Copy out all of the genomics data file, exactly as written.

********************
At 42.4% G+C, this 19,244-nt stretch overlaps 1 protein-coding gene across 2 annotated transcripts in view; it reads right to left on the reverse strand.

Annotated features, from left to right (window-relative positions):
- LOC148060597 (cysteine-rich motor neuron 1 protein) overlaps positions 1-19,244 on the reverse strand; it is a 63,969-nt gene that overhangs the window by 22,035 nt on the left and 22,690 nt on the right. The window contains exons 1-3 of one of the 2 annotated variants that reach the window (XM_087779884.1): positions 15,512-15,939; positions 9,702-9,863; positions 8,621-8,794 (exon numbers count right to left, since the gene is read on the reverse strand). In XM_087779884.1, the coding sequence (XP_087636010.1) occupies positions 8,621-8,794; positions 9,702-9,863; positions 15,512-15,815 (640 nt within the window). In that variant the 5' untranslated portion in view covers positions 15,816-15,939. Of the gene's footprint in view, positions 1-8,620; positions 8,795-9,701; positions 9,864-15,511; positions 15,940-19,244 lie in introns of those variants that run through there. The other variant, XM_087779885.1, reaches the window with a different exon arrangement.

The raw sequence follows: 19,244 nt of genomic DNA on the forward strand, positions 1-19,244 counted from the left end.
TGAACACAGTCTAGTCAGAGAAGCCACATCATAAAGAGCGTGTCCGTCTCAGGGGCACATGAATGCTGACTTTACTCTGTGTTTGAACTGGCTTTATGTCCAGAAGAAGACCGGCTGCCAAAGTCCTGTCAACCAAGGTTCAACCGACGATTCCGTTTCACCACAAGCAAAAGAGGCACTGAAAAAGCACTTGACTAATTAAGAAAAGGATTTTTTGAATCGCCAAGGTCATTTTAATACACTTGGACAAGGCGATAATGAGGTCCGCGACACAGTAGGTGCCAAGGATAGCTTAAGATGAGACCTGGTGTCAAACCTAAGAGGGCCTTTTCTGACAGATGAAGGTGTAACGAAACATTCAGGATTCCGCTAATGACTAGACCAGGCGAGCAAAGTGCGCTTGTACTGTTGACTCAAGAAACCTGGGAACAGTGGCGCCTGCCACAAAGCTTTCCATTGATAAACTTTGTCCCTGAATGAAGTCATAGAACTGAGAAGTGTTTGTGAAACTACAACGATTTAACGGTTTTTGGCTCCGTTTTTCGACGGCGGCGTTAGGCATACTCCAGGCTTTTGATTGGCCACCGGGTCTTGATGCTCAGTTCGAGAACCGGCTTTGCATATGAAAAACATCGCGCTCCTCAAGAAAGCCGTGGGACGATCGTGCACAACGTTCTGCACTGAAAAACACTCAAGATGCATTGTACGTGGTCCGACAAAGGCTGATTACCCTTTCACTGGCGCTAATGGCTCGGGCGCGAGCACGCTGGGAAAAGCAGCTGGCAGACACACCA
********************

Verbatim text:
At 42.4% G+C, this 19,244-nt stretch overlaps 1 protein-coding gene across 2 annotated transcripts in view; it reads right to left on the reverse strand.

Annotated features, from left to right (window-relative positions):
- LOC148060597 (cysteine-rich motor neuron 1 protein) overlaps positions 1-19,244 on the reverse strand; it is a 63,969-nt gene that overhangs the window by 22,035 nt on the left and 22,690 nt on the right. The window contains exons 1-3 of one of the 2 annotated variants that reach the window (XM_087779884.1): positions 15,512-15,939; positions 9,702-9,863; positions 8,621-8,794 (exon numbers count right to left, since the gene is read on the reverse strand). In XM_087779884.1, the coding sequence (XP_087636010.1) occupies positions 8,621-8,794; positions 9,702-9,863; positions 15,512-15,815 (640 nt within the window). In that variant the 5' untranslated portion in view covers positions 15,816-15,939. Of the gene's footprint in view, positions 1-8,620; positions 8,795-9,701; positions 9,864-15,511; positions 15,940-19,244 lie in introns of those variants that run through there. The other variant, XM_087779885.1, reaches the window with a different exon arrangement.

The raw sequence follows: 19,244 nt of genomic DNA on the forward strand, positions 1-19,244 counted from the left end.
TGAACACAGTCTAGTCAGAGAAGCCACATCATAAAGAGCGTGTCCGTCTCAGGGGCACATGAATGCTGACTTTACTCTGTGTTTGAACTGGCTTTATGTCCAGAAGAAGACCGGCTGCCAAAGTCCTGTCAACCAAGGTTCAACCGACGATTCCGTTTCACCACAAGCAAAAGAGGCACTGAAAAAGCACTTGACTAATTAAGAAAAGGATTTTTTGAATCGCCAAGGTCATTTTAATACACTTGGACAAGGCGATAATGAGGTCCGCGACACAGTAGGTGCCAAGGATAGCTTAAGATGAGACCTGGTGTCAAACCTAAGAGGGCCTTTTCTGACAGATGAAGGTGTAACGAAACATTCAGGATTCCGCTAATGACTAGACCAGGCGAGCAAAGTGCGCTTGTACTGTTGACTCAAGAAACCTGGGAACAGTGGCGCCTGCCACAAAGCTTTCCATTGATAAACTTTGTCCCTGAATGAAGTCATAGAACTGAGAAGTGTTTGTGAAACTACAACGATTTAACGGTTTTTGGCTCCGTTTTTCGACGGCGGCGTTAGGCATACTCCAGGCTTTTGATTGGCCACCGGGTCTTGATGCTCAGTTCGAGAACCGGCTTTGCATATGAAAAACATCGCGCTCCTCAAGAAAGCCGTGGGACGATCGTGCACAACGTTCTGCACTGAAAAACACTCAAGATGCATTGTACGTGGTCCGACAAAGGCTGATTACCCTTTCACTGGCGCTAATGGCTCGGGCGCGAGCACGCTGGGAAAAGCAGCTGGCAGACACACCA